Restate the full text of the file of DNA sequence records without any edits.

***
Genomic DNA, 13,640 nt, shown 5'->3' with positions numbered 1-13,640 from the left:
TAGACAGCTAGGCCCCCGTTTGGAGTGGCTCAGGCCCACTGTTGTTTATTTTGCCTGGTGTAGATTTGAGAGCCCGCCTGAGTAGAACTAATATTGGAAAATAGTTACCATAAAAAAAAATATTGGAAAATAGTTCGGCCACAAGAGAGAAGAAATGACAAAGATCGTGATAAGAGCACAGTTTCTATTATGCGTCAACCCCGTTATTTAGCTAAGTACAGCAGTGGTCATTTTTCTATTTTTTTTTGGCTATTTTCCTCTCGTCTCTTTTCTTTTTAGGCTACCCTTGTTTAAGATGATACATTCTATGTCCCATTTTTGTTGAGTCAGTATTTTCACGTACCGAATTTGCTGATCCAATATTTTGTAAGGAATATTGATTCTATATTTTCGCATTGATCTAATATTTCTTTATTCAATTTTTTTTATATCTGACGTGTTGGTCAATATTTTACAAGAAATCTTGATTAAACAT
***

Genomic DNA, 13,640 nt, shown 5'->3' with positions numbered 1-13,640 from the left:
TAGACAGCTAGGCCCCCGTTTGGAGTGGCTCAGGCCCACTGTTGTTTATTTTGCCTGGTGTAGATTTGAGAGCCCGCCTGAGTAGAACTAATATTGGAAAATAGTTACCATAAAAAAAAATATTGGAAAATAGTTCGGCCACAAGAGAGAAGAAATGACAAAGATCGTGATAAGAGCACAGTTTCTATTATGCGTCAACCCCGTTATTTAGCTAAGTACAGCAGTGGTCATTTTTCTATTTTTTTTTGGCTATTTTCCTCTCGTCTCTTTTCTTTTTAGGCTACCCTTGTTTAAGATGATACATTCTATGTCCCATTTTTGTTGAGTCAGTATTTTCACGTACCGAATTTGCTGATCCAATATTTTGTAAGGAATATTGATTCTATATTTTCGCATTGATCTAATATTTCTTTATTCAATTTTTTTTATATCTGACGTGTTGGTCAATATTTTACAAGAAATCTTGATTAAACAT